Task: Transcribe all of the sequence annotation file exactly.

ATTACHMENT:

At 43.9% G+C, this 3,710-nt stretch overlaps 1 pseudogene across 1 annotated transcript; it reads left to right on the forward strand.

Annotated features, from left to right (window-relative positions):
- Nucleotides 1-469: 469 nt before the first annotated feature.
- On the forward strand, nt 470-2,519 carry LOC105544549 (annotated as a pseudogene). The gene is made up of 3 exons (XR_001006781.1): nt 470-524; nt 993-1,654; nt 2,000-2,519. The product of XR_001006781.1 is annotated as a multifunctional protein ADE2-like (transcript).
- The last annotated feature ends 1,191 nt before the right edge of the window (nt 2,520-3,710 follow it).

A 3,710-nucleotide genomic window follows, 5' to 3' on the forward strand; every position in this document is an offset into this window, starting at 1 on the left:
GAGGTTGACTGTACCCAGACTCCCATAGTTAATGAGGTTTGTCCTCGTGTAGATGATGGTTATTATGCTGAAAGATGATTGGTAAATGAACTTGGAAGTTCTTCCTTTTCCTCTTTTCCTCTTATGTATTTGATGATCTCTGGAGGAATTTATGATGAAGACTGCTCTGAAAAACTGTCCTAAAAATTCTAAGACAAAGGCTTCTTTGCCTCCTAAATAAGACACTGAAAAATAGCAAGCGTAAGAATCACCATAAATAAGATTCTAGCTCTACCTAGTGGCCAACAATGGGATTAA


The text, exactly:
At 43.9% G+C, this 3,710-nt stretch overlaps 1 pseudogene across 1 annotated transcript; it reads left to right on the forward strand.

Annotated features, from left to right (window-relative positions):
- Nucleotides 1-469: 469 nt before the first annotated feature.
- On the forward strand, nt 470-2,519 carry LOC105544549 (annotated as a pseudogene). The gene is made up of 3 exons (XR_001006781.1): nt 470-524; nt 993-1,654; nt 2,000-2,519. The product of XR_001006781.1 is annotated as a multifunctional protein ADE2-like (transcript).
- The last annotated feature ends 1,191 nt before the right edge of the window (nt 2,520-3,710 follow it).

A 3,710-nucleotide genomic window follows, 5' to 3' on the forward strand; every position in this document is an offset into this window, starting at 1 on the left:
GAGGTTGACTGTACCCAGACTCCCATAGTTAATGAGGTTTGTCCTCGTGTAGATGATGGTTATTATGCTGAAAGATGATTGGTAAATGAACTTGGAAGTTCTTCCTTTTCCTCTTTTCCTCTTATGTATTTGATGATCTCTGGAGGAATTTATGATGAAGACTGCTCTGAAAAACTGTCCTAAAAATTCTAAGACAAAGGCTTCTTTGCCTCCTAAATAAGACACTGAAAAATAGCAAGCGTAAGAATCACCATAAATAAGATTCTAGCTCTACCTAGTGGCCAACAATGGGATTAA